Every day’s a learning day at Augusta National, whether you’re 50-year old three-time Major winner Padraig Harrington, who this year makes his 16th Masters appearance, or Seamus Power, making his first drive up Magnolia Lane for perhaps the most famous tournament in golf.
The Rio Olympic teammates took to the course on Monday afternoon for a full Irish fourball, joined by Shane Lowry and Rory McIlroy for 9-holes of practice. Power had already played in the morning with Talor Gooch and Billy Horschel, eager to maximise his repetitions around the Cathedral in the Pines, a parkland paradise that reveals itself that bit more each time you play it.
Indeed, Augusta National has long been known as a ‘horses for courses’ venue. Its subtleties are more intricate than most and although it’s been a crash-course study session so far this week for the West Waterford man, Power is thirsty for knowledge, and from what he’s seen since Sunday, he believes Augusta’s green complexes hold the key.
“I think the secret is going to be around the greens,” Power said. “That’s what I’ve seen so far. I played nine holes with Billy Horschel and Gooch, who have been around here plenty of times, and just getting little bits of advice from them.
“It’s just when you’re out of position, where to hit it, where you have a chance of getting up and down. That’s what I’m trying to learn, obviously having not played here before.
“It’s going to be a challenge. There’s going to be pin positions I’ve never seen before, and I’m sure the conditions are going to change a lot as the week goes on. So, it’s going to be adjusting on the fly and talking it out with Simon [Keelan – caddie] and seeing the best we can do.”
If Power was feeling overwhelmed by information overload since arriving to the Georgia gem, he would’ve felt heartened playing alongside Harrington who returned to Augusta for the first time since a missed cut in 2015 just as eager to learn.
“There’s a couple of changes, but there’s just a lot of shots you’d like to practice and play here,” said the Dubliner.
“You’re trying to cover all bases, but every hole is several shots that you’d like to practice, several different pin positions, and you realise that there isn’t enough time in the week and there’s no point in tiring yourself out.”
Instead, it’s all about preparing smart, though if Tuesday’s stormy forecast comes to fruition, then there’ll be little time for on-course practice again until the eve of the tournament anyway.
Harrington is no stranger to Augusta’s evolution, but he’s also well aware of the quality Power possesses. From relative obscurity outside the top-450 in the world rankings 12 months ago, Power has climbed to 41st ahead of his Major championship debut. That in itself presents a tall task for the 35-year old. Add in his Augusta inexperience and the task is taller still, but Harrington knows his compatriot has the physical game to compete this week. For the former Ryder Cup skipper, it’s all about believing you can do it.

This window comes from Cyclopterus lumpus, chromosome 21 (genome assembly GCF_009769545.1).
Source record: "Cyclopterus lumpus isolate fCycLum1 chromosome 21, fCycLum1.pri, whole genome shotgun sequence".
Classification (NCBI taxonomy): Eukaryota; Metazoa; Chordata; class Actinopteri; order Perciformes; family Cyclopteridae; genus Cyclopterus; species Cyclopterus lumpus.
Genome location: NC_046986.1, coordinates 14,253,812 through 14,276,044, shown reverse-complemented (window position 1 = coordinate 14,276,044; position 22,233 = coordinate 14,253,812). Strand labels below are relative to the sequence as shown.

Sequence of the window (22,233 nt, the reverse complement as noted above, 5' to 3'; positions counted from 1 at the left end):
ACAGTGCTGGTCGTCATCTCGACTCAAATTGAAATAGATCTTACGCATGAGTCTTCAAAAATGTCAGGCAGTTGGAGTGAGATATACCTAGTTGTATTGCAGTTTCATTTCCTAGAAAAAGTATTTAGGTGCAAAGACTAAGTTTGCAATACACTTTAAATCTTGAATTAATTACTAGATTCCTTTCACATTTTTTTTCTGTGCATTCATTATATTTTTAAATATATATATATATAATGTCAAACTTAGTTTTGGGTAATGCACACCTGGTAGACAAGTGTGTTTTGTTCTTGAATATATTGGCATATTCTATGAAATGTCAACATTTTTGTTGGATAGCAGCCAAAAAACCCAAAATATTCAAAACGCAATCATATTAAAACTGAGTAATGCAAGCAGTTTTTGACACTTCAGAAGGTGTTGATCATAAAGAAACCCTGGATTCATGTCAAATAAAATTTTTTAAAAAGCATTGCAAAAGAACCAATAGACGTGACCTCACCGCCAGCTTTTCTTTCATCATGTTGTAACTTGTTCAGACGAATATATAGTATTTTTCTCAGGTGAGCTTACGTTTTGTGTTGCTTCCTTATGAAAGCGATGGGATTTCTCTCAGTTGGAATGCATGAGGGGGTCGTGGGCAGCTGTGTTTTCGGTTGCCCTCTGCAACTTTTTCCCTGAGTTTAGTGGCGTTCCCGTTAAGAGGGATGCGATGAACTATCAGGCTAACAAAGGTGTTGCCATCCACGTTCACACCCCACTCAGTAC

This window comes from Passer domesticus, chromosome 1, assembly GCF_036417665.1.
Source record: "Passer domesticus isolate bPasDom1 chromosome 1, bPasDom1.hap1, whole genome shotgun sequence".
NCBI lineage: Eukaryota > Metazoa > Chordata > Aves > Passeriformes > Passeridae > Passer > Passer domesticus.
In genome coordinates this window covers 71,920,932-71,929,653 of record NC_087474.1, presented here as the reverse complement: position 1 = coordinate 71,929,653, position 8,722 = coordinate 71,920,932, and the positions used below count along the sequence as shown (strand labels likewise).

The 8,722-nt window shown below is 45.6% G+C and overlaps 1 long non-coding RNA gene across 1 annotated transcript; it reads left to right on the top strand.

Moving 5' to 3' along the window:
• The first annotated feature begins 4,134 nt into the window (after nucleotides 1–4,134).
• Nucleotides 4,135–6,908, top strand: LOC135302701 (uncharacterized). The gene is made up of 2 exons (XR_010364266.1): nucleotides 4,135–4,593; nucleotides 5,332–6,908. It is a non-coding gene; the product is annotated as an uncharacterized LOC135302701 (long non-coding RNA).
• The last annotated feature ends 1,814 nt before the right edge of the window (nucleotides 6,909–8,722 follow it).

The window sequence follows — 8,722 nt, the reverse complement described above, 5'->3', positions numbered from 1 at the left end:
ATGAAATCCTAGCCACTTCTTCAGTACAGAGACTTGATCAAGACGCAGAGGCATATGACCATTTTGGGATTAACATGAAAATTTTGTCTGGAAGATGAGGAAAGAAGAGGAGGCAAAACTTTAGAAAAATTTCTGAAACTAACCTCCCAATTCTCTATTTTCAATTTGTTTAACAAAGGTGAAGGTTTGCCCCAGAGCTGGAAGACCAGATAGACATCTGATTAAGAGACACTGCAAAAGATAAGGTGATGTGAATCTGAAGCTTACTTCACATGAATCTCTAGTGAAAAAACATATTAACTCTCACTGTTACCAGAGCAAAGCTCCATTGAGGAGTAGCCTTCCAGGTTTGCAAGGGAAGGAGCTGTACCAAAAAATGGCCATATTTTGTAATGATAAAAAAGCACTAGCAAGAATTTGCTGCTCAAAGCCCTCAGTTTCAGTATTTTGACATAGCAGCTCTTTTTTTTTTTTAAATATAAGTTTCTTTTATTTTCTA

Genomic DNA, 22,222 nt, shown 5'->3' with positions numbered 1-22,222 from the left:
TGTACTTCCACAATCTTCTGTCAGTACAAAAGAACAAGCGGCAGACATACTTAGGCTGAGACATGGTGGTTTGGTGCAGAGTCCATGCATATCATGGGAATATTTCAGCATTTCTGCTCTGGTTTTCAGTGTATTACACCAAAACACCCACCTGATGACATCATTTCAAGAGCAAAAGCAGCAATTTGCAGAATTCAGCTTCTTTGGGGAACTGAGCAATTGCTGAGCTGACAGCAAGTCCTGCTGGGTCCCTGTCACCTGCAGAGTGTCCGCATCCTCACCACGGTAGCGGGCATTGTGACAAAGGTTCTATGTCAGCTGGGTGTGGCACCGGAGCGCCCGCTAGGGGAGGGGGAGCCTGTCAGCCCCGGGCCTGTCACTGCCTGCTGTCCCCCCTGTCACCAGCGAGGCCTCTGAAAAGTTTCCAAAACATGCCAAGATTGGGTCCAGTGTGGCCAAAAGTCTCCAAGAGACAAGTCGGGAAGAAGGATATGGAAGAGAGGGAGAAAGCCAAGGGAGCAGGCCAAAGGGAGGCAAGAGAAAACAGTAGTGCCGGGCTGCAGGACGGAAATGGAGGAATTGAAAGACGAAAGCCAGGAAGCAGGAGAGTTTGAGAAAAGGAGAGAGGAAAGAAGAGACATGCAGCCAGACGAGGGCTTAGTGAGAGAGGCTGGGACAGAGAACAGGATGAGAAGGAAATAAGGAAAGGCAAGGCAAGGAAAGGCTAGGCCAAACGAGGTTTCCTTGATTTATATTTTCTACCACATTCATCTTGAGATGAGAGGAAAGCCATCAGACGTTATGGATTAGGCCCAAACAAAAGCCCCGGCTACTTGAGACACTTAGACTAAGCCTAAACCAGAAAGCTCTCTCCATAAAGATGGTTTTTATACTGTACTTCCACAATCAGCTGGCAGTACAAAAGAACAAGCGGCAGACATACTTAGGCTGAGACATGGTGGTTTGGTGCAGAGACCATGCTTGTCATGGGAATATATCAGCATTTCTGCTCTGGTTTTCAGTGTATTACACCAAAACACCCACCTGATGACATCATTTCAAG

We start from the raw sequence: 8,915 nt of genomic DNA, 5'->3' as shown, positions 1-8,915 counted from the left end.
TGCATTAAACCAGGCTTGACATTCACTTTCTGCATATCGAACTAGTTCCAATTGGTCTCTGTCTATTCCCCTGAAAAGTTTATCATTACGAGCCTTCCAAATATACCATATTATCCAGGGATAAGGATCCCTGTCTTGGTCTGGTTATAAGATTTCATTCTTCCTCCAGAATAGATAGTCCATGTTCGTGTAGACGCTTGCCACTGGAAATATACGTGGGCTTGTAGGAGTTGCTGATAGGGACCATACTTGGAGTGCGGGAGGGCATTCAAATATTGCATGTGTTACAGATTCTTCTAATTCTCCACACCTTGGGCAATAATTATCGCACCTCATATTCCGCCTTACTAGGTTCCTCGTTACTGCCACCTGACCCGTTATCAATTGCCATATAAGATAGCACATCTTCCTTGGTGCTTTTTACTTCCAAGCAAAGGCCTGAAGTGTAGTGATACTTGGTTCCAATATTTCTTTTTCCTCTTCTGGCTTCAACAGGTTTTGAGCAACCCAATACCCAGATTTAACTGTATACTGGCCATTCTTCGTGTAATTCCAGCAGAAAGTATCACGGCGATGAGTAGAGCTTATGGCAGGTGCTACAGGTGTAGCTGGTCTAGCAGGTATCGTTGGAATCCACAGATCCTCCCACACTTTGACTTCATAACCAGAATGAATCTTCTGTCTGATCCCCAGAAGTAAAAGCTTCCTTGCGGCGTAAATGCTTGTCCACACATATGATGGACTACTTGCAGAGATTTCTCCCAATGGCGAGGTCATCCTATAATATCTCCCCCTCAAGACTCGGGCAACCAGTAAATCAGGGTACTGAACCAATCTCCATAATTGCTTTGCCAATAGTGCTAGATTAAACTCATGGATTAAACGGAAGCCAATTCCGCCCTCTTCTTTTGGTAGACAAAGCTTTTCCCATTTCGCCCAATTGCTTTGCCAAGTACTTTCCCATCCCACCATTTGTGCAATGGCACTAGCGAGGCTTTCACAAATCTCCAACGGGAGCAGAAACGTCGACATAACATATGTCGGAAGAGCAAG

“Séamus is a great player,” Harrington said. “The last year has been great for him. He’s believed in himself more, turned that corner, and he’s now very comfortable out there and contending regularly.
“I think it will be a lot to ask in his first Major – certainly his first Masters – to win it, but he has got to think like he can do that. He’s got a good game. It’s just believing you belong.”
Harrington has forged one of the great golf careers combining an enviable work ethic with a formidable mentality. He boasts three top-10’s around Augusta, including a T8 finish more recently in 2012. Having qualified by virtue of his T4 at last year’s PGA Championship, and off the back of an encouraging tied-second at last week’s Champions Tour event, Harrington is convinced he has enough retained ability to get himself into contention on Sunday. Much like with Power, and this curious game as a whole, he says it will be the six inches between his years that decide his destiny.
“With my head, I’m going there to play my best golf and compete and try and win, to get my head in the right place. Physically I can do it, so it really is just getting your head in the right place,” says Harrington.
“Tough golf courses don’t mind me. It’s the physicality — I have a bit of a knee injury, so that’s a little bit of an issue for me. If I mind myself, I should be okay.”
Harrington’s not the only man minding a leg injury this week in Georgia. All eyes have been on five-time Masters champion Tiger Woods who looks set to defy logic and take his place in Thursday’s starting field. Harrington and Woods have shared many a fairway through the years and they share a winner’s mentality too, with Harrington insisting that Tiger’s not teeing it up to simply smell the azaleas.
“Look, what’s impressive is Tiger won’t play here unless he thinks he can win,” Harrington said. “He’s not coming to wave at the crowds. He’s coming to try and win the tournament. It looks like he’ll tee it up, and if he does, he feels like he can win, and that’s impressive.”
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